Childhood: lost

There are gloomy rainy days. There are depressing windy days. And then there are perfectly nice days when you have a bit of time to sit and read news like this, which pierce at your heart with a sharp needle, determinedly, persistently, hauntingly:

~ Poverty trap: underage laborers work into the night (Thanks for the link, Michael.)

Then you have a bit more time to search for the Vietnamese version:

~ “Khu công nghiệp” trẻ em

Which took you a good 5 minutes. And why did you have to waste your time on that? Because well, they can’t be bothered with such things as connecting links between the Vietnamese & English versions of the same story. Because if you can read it in one language, why do you have to know about the other one, anyway? Right? Unless you’re a language fanatic/ lunatic/ whatever who is a bit obsessed with translation, especially dodgy translation! Or unless you want to email the story to a friend who can’t read Vietnamese, or another who’d read it faster in Vietnamese. Those cases are rare, ok? So just you stick to one language, you fussy little nitpicker!

And also because you thought maybe reading it in Vietnamese wouldn’t hurt so much. Because hearing it in English is like listening to an outsider telling you a story about your own home. In which case you’re allowed to get annoyed, to be doubtful “What do you know about my home anyway, huh?” But you were wrong. It pains you even more in your own language. Because it’s true. You can’t run away from it.

And your heart bleeds the same way. To imagine the kids, weary 13 year-olds who fall asleep at their sewing machines after 14 hours of work each day, earning 375 bucks FOR TWO YEARS. And your blood boils the same way. To think of their bosses, and the bosses of their bosses, who fatten their pockets to fund for their next purchase of a black Mercedes, one that comes with a hefty 300% government tax and has virtually no room to move in those congested roads. And you hate yourself the same way. What good have you ever done besides sending a teeny little donation that can’t even scratch the surface, besides sitting here mourning like a cowardly little shit, besides shedding onion tears?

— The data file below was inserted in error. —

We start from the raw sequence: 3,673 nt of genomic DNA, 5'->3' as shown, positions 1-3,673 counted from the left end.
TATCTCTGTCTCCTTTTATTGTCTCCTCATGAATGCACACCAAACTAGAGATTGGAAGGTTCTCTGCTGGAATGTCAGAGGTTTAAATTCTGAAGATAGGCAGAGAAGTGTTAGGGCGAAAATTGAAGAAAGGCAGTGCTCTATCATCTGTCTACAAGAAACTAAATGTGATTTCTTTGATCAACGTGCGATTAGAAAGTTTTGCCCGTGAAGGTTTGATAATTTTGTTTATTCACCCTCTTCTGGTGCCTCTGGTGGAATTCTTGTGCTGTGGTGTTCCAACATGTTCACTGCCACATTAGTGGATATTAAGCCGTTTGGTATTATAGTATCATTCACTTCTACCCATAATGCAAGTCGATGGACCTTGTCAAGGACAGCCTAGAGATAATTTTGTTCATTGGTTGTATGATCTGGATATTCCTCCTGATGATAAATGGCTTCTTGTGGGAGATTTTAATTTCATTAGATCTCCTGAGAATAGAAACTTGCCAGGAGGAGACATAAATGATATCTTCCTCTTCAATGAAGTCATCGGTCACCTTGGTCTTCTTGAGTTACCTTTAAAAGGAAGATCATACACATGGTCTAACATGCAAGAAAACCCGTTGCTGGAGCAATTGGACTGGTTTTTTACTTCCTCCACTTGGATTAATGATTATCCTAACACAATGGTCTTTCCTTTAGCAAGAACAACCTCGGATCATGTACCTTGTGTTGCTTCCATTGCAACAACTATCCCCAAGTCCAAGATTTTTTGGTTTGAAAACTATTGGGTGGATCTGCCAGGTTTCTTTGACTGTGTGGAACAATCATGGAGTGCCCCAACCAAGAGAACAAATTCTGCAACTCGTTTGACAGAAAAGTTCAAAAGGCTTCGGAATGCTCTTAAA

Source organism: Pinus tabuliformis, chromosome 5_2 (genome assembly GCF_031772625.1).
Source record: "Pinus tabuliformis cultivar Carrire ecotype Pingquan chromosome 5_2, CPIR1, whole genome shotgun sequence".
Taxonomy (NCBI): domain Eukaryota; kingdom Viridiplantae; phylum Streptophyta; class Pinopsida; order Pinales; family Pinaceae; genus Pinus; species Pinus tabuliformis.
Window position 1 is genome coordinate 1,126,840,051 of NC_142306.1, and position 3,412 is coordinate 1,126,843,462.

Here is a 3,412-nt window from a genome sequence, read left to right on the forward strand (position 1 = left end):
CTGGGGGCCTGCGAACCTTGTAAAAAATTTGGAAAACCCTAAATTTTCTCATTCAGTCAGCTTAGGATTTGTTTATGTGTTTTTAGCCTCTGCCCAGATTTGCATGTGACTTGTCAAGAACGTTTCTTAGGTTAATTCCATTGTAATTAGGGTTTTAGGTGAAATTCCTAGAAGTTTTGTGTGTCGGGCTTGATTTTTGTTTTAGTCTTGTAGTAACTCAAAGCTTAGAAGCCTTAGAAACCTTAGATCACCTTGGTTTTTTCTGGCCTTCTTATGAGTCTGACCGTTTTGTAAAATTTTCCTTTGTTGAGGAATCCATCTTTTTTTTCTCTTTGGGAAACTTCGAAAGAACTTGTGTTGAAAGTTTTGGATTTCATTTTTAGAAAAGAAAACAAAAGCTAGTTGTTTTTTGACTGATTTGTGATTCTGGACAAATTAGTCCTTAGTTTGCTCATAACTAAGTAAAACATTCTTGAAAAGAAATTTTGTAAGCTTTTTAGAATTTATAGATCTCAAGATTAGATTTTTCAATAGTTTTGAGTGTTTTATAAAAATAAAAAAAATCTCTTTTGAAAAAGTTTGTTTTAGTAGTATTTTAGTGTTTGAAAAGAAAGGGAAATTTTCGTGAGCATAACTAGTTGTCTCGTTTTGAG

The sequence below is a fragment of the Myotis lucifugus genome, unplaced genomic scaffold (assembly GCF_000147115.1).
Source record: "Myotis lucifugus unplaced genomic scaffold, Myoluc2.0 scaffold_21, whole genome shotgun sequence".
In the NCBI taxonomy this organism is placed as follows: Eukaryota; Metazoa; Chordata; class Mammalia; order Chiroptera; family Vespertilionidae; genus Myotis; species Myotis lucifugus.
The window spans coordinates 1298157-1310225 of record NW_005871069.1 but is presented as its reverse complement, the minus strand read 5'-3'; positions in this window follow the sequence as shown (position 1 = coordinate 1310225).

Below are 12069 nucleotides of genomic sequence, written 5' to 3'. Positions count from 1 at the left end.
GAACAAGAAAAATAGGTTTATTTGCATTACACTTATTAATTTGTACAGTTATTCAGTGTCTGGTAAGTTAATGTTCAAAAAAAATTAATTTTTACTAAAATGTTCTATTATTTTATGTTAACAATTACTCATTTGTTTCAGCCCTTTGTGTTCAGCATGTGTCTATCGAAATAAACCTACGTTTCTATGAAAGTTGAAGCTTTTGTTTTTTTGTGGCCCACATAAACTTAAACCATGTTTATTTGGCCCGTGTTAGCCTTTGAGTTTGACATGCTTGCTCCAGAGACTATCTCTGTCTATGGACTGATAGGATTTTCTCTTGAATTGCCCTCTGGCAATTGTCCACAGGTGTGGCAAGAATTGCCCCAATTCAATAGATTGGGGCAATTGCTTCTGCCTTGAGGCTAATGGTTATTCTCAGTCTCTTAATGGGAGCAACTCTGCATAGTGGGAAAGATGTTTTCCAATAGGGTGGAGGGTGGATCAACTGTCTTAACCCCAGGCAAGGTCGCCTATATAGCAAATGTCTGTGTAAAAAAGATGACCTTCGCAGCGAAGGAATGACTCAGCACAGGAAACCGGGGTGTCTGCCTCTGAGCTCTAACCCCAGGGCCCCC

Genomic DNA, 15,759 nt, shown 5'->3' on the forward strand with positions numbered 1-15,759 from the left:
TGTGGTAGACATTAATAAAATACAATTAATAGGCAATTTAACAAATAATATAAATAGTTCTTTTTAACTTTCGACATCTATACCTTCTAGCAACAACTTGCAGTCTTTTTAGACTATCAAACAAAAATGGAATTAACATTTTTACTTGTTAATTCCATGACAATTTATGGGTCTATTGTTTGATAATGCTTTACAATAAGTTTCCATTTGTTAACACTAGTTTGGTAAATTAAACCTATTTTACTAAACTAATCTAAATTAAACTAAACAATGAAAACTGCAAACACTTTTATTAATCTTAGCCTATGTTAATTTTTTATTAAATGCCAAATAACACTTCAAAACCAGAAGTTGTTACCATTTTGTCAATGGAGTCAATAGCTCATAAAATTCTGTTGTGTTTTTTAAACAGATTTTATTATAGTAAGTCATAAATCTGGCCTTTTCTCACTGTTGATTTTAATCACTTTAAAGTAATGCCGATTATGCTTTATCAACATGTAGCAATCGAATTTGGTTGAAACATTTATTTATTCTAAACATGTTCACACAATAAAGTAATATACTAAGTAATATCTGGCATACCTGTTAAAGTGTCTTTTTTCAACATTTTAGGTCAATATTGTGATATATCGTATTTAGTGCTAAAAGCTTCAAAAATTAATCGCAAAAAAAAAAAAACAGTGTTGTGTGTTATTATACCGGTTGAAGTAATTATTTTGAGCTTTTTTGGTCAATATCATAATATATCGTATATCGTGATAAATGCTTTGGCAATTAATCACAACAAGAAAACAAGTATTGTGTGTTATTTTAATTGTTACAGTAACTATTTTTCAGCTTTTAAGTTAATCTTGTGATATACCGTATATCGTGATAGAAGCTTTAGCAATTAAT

At least you know — you tell yourself in a pathetic bid for self-reassurance — at least you care, right? But no, that’s not even enough! And you know that, too.



3 thoughts on “Childhood: lost

  1. I must missed the paper that day, I would of been fuming all day just by reading the title. The pay is criminal, next to work an abandoned lot next door that was holding building supplies is a shanty town. With family’s and I really don’t know if they are working for a company or just a free place to stay till the go home for Tet. It’s a really sad fact of life everyone sees in the City and such unfair employers.

    I always feel sad when I read stories like this, just really heart breaking and I get pissed off with these greedy people exploiting others.

    There is only so much one can do and if we could stop this kind of shit we would of done it already. The government should really crack down on this stuff and set up real official job centers, like centrelink. Something anything to help those who need to leave their towns to make money for their families.

  2. Thanks for your words, guys!
    yeah, we all know the world is so unfair but it’s really hard to accept the fact. 😦 But then we don’t have to accept that. My admiration goes to Blue Dragon for the work they’re doing to stop child trafficking in VN.

    Jack, yeah i was fuming all day. And still am…

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